- Users were more often male (62.2%), aged between 26 and 35 years
- Males’ most frequently reported sexual difficulties were erectile dysfunction (ED) and premature ejaculation
- The majority of female callers reported vaginismus and orgasmic disorder (OD)
- There was a definite association between desire disorder (DD) and ED in men (41.7%)
- There was a definite association between OD and DD in women (36.8%)
Although erectile dysfunction and orgasmic disorder are old hat for me (I mean what I know about them…now stop!), I had never heard of vaginismus. For others that don’t know, vaginismus is the tensing up of vaginal/pelvic musculature preventing penetration. It is comparable to to the response of the eye shutting when an object comes towards it. It is not under the conscious control of the woman affected.
And I was rather amazed in my research that there exists an actual association for asexual people. How ’bout that–I had no idea. The incidence of people exhibiting asexuality, also known as non-sexuality, is reported at 1%. Wow! Like I said, never had a clue. Well, different strokes for different folks, if you’ll forgive the pun.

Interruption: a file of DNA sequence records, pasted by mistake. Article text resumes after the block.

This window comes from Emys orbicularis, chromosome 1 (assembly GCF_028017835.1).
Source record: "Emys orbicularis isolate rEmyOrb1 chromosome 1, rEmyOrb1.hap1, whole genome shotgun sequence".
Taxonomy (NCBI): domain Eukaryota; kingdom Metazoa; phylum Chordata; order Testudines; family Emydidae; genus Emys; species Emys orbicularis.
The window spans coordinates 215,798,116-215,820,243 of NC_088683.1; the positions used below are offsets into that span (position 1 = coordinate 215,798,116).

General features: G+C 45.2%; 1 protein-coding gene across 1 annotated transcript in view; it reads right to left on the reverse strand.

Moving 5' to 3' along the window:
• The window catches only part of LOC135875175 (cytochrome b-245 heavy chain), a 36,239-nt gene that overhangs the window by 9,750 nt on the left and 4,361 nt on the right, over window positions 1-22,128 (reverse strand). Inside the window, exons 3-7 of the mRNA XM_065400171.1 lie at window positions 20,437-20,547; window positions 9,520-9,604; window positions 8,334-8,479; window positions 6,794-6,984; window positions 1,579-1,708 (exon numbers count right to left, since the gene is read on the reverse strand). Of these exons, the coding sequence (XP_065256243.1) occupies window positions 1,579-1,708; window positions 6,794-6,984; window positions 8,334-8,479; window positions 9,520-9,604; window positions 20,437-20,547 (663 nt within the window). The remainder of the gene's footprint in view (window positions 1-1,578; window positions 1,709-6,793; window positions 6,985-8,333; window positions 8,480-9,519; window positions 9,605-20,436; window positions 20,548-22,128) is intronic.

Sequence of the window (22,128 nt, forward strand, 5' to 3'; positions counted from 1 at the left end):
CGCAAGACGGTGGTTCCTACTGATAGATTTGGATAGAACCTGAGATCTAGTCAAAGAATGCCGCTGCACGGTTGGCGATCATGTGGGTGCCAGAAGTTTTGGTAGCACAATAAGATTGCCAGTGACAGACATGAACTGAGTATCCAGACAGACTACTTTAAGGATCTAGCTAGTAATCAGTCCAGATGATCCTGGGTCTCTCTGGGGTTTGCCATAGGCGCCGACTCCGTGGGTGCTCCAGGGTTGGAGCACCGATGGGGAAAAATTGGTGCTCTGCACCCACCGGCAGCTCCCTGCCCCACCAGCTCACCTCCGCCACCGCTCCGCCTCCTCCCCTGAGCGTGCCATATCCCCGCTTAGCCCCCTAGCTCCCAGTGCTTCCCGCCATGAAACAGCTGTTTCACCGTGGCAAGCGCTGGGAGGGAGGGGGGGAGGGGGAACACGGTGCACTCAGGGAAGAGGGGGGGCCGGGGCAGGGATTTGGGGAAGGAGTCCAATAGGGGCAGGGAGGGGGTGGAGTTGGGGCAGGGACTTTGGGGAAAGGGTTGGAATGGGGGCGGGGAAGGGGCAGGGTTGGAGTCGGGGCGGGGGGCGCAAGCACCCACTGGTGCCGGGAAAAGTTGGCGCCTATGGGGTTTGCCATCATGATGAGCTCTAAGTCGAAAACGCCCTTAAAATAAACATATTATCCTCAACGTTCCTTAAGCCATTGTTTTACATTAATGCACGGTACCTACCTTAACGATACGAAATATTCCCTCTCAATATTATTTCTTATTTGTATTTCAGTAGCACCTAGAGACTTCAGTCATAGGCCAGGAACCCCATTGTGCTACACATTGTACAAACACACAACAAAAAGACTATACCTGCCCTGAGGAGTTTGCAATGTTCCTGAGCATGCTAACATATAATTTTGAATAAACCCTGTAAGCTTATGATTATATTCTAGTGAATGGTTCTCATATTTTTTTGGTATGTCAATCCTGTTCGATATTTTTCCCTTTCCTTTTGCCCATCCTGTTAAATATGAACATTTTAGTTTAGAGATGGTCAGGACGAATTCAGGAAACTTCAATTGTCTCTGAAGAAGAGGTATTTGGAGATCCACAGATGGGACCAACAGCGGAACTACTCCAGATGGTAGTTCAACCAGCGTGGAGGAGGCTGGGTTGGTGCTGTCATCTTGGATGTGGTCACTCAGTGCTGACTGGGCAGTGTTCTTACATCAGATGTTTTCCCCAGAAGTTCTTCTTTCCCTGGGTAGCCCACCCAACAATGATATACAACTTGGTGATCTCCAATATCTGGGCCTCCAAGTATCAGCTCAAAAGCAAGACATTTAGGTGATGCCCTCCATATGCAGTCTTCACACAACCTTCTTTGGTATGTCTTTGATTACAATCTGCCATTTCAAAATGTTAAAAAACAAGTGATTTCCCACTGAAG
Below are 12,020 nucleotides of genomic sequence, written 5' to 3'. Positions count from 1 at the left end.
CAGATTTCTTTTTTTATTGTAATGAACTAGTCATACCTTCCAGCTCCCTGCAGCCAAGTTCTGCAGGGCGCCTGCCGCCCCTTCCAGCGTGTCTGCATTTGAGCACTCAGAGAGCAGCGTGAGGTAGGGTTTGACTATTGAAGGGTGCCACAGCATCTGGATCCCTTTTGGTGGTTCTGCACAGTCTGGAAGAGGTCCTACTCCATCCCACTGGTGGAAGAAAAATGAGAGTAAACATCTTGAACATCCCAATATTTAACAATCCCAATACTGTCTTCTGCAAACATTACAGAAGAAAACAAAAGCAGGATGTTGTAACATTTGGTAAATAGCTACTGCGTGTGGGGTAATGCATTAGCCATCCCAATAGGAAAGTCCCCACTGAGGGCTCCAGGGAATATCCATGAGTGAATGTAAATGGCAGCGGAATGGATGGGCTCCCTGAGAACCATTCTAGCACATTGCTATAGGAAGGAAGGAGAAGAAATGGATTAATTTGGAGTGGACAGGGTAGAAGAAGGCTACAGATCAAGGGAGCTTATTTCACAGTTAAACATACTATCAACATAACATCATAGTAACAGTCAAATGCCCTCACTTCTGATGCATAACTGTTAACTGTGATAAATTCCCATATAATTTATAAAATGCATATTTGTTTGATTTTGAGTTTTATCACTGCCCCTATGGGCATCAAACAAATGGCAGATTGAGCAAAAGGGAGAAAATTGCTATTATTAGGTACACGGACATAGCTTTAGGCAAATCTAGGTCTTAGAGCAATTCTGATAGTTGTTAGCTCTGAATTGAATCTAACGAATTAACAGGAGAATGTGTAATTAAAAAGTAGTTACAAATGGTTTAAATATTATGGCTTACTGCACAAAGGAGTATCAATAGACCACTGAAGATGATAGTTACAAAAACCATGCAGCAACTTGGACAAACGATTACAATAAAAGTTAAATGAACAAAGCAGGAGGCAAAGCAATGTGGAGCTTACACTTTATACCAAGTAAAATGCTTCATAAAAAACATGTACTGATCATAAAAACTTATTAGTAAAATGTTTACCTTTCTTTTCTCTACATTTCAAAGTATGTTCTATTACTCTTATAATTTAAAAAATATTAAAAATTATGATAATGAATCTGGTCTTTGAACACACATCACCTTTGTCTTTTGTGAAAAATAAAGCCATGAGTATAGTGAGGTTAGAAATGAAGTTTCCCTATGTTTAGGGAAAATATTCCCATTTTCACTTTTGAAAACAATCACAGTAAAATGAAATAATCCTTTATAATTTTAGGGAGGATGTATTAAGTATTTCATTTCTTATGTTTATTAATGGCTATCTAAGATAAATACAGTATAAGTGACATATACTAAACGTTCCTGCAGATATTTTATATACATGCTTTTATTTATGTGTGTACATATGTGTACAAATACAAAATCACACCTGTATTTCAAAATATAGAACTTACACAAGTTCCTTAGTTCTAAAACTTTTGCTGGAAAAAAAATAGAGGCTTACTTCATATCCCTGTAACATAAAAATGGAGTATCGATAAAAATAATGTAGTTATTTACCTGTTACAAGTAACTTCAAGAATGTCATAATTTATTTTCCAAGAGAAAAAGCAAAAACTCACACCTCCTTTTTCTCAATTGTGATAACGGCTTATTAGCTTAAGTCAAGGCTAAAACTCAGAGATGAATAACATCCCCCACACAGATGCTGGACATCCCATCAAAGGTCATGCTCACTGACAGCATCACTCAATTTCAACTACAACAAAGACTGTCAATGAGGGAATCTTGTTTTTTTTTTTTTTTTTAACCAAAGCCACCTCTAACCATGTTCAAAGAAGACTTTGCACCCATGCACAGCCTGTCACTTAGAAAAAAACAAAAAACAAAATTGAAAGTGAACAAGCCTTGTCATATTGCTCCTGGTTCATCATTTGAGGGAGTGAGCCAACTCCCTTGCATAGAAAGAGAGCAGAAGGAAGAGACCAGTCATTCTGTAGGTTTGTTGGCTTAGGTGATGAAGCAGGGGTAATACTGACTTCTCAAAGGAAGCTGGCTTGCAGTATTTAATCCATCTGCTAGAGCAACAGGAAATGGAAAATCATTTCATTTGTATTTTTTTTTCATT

The study on sexual concerns concludes with placing an importance on sexual counseling–talking about the problems. For men, I’ll refer back to the last post. For women, the good news is the capacity for orgasm increases with age, especially as women acquire more knowledge about the responses of their bodies. And masturbatory training is available (I do NOT make this stuff up) to help women with orgasmic disorder.
Finally, for asexuals…be who you are. Join the association if you are looking for like minded people as support. Other than that just focus on what you love. That’s what life is ultimately about anyway.
*The study included selected records of the calls received during the 3-year period between 2006 and 2008.